Thursday, July 04, 2024

Murder Company, Co-Starring Kelsey Grammer

Phonies talk tough, but the truth is no group killed more fascists than the American military. They were also fighting real, heavily armed fascists, who fought back. It was a brutal, bloody business—and this would be an appropriate day to thank them. A ragtag group of soldiers are in for a particularly rough mission in Shane Dax Taylor’s Murder Company, which releases in theaters and on demand and digital this Friday.

After an unusually unfortunate jump, most of Sgt. Southern’s company are dead or missing. However, he soon finds Pvt. Coolidge, a friend and comrade separated from a segregated unit and supposedly reassigned to Southern’s. Gen. Hastings lumps them together with several other strays for a dangerous assignment, under the command of Lt. Smith.

It is a two-parter. Rescue French resistance Daquin, who will then guide them to Major General Erik Ramsey, the National Socialist officer in charge of military transportation for all of Europe. The goal is to decapitate him before the D-Day landing. Yes, this is technically an assassination mission, but Daquin, who happens to be a crack shot with a sniper rifle, will handle the killing. Some of the men still have qualms, but viewers won’t after watching Ramsey’s skill as a torturer.

Purportedly, Jesse Mittelstadt’s screenplay is based on a “true story,” but that probably just means American did indeed fight Germany in WWII. It is hard to imagine Coolidge integrating a regular platoon and it is even tougher to figure how Haskel could have men holding a bridge for Americans coming from Normandy Bridge, but whatever. It is a WWII movie in which the Americans are the good guys. The bad guys are the Germans and they are particularly bad. In fact, they are part of the so-called “Murder Division,” so if Smith’s company bests them through covert action, they can take the “Murder” name for themselves.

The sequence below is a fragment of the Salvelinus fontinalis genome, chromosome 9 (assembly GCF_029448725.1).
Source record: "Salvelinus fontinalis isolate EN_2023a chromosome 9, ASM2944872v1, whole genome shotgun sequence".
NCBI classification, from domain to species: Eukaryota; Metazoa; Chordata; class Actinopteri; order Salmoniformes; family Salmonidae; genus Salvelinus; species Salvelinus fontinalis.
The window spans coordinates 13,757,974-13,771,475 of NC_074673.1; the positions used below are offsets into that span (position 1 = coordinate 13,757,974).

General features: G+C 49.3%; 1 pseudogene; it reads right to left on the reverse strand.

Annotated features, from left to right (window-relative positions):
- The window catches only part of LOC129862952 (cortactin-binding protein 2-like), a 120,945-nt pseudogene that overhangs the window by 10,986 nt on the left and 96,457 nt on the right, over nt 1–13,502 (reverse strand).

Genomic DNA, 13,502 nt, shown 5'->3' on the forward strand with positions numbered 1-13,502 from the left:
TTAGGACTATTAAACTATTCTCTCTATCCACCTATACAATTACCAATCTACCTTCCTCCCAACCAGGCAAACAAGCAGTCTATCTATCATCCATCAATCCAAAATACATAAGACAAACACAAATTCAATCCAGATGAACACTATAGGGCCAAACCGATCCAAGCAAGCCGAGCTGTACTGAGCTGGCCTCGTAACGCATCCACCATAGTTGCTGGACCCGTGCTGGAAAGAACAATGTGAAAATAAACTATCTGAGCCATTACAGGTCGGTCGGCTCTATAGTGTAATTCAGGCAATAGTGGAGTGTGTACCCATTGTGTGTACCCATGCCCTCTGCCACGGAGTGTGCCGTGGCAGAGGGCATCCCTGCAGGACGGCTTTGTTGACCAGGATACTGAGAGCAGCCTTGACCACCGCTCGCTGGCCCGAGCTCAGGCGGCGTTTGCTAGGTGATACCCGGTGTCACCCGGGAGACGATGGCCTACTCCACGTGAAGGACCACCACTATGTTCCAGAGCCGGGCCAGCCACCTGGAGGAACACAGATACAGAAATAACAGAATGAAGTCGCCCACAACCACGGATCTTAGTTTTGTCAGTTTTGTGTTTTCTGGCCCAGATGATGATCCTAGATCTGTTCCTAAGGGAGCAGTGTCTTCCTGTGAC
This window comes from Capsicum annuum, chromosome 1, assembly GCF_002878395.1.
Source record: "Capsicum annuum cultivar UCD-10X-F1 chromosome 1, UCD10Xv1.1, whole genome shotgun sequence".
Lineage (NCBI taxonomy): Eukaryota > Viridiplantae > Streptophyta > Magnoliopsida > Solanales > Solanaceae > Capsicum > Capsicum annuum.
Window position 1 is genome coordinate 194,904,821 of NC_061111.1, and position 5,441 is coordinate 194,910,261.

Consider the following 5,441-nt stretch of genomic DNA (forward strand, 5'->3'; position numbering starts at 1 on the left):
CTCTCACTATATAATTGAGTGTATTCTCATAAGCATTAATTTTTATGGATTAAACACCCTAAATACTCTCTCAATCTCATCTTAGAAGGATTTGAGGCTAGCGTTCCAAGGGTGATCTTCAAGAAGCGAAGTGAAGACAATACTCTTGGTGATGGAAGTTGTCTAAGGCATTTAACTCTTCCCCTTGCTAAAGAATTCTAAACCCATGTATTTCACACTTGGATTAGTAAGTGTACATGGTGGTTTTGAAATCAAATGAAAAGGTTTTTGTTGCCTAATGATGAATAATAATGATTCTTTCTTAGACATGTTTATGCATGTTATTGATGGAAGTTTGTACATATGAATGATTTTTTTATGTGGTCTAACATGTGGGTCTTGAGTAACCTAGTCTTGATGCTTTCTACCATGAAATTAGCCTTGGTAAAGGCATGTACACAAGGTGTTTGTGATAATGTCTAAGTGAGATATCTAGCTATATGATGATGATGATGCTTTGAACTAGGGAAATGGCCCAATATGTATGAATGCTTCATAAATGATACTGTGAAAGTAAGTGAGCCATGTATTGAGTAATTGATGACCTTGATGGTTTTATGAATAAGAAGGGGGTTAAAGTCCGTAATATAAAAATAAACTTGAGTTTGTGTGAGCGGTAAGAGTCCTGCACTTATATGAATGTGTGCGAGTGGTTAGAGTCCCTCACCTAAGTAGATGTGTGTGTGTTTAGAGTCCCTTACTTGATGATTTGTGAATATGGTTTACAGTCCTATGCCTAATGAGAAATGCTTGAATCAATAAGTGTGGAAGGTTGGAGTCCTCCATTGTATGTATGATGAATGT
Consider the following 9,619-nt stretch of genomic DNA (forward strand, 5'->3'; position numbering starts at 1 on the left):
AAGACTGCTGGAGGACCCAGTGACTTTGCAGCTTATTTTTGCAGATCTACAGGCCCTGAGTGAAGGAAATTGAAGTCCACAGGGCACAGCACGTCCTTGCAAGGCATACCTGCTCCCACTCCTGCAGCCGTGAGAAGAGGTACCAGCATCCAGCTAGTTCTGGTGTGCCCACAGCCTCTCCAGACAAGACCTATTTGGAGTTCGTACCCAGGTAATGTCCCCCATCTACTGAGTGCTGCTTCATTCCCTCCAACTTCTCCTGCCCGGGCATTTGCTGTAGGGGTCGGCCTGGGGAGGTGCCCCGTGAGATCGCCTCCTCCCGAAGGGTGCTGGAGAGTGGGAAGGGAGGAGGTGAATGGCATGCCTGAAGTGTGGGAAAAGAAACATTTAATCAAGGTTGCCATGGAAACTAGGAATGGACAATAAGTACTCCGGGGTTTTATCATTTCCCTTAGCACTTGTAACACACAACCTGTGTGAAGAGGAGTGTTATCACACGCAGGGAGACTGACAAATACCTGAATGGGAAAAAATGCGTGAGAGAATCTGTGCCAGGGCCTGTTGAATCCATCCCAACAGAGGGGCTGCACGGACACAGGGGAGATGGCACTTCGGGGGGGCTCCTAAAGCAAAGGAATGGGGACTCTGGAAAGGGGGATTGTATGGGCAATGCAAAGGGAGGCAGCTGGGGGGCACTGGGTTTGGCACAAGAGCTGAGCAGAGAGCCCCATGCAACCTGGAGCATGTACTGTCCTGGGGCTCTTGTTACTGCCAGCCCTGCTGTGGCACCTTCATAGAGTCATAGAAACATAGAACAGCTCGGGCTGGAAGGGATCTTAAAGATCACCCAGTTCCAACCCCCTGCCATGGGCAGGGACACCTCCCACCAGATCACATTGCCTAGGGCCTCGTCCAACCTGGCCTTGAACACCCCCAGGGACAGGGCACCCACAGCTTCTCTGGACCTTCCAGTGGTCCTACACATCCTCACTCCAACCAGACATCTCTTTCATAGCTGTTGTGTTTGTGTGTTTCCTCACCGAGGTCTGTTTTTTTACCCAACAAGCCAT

Murder Company
was definitely produced on a frugal budget, but it wisely leans into its grunginess, eschewing explosive spectacle. Most of the warfighting consists of close-quarters ambushes, sniper attacks, and fire fights at either the squad or platoon level. (Frankly, the Murder Company really isn’t big enough to be a company.) Regardless, the combat tends to be personal and very deadly.

Although Kelsey Grammer is best known for Fraser Crane, he has also portrayed several military officers. Arguably, the steely decisiveness of his performance here will make Haskell the kind of general many junior officers would wish they reported to. His grit matches that of the film in general and Joe Anderson and William Moseley, as Smith and Southern, in particular.

Indeed, they both look appropriately tough and haggard. There is nothing glamorous about their work, which makes it highly credible. On the other hand, as Daquin, Gilles Marini looks out of place and way too healthy for a man viewers see rescued from a Nazi dungeon.

Murder Company
is far from the most complex or visually impressive WWII movie you will ever see, but it understands who its audience is rooting for and why. Like the American soldiers in harm’s way, it isn’t always pretty but it gets the job done. Recommended as a down-and-dirty satisfyingly to the point tribute to the American fighting men of WWII, Murder Company bafflingly releases tomorrow (7/5) rather than today. Happy Independence Day.